Individuals and units across the world celebrated the Army birthday Tuesday, marking its 236th anniversary. Events in the nation’s capital included a wreath-laying at the Tomb of the Unknowns and cake-cutting ceremonies at the Pentagon and on Capitol Hill.
For those who couldn’t make it to Washington for the festivities, Fort Benning marked the passing of another Army year with unit celebrations across post.
Lieutenants and captains in the 11th Engineer Battalion cut a ceremonial cake Tuesday in honor of the birthday. The celebration coincided with the unit’s junior leader luncheon, held every second Tuesday of the month.“It’s great timing for us this year simply because we have the 63rd Engineer Company that is coming down on deployment,” said Command Sgt. Maj. John Etter, battalion command sergeant major.
“It’s just a time to reflect back and remember the years before and the years (ahead), especially tying in with the deployment,” he said. “Putting those two together, we are celebrating what our commitment is to the Army and why we support and defend our country and do our job as Soldiers. So we’re gearing up for a deployment and celebrating the Army’s birthday at the same time.”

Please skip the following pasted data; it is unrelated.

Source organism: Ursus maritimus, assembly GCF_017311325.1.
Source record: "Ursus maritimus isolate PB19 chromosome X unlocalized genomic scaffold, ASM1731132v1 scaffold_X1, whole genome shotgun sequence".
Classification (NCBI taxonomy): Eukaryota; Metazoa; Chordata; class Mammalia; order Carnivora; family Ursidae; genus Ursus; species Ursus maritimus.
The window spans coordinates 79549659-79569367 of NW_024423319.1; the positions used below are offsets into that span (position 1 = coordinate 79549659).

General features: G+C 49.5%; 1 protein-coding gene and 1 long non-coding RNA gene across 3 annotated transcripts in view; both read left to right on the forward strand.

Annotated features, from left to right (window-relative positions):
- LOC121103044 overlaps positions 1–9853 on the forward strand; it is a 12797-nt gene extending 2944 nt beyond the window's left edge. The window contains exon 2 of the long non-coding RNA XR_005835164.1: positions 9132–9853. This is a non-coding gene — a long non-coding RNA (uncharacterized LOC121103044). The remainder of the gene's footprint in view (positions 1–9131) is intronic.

2nd Lt. Paul Delongchamp, the newest junior officer in the 11th Engineer Battalion, was one of the Soldiers selected to talk about what the Army means to him during the cake-cutting ceremony.
Citing the 236 years of history, Delongchamp said tradition was important to him, especially continuing the legacy of military service started in his family by his grandfather.
On Sand Hill, 2nd Battalion, 47th Infantry Regiment, involved its basic training Soldiers in the annual tradition with a cake cutting. More than 1,000 Soldiers gathered in front of the battalion flag at 6:45 a.m. for the ceremony.
Battalion commander Lt. Col. Kyle Feger, Command Sgt. Maj. Lemuel Powell, and the oldest and youngest trainees, Sgt. David Pfiester and Pfc. Jarred Westbrook, cut the cake with an M9 bayonet.
According to the Center of Military History, records indicate that Congress planned to raise 10 companies of riflemen and appoint a committee to draft regulations for the new Army, but history shows it did more than that. The fledgling Army also took responsibility for existing New England troops, about 15,000 in all.
The Army birthday coincides with Flag Day.
For more on the history of the U.S. Army birthday, visit www.history.army.mil/html/faq/birth.html. To learn more about this year’s event, go to www.army.mil/birthday/236.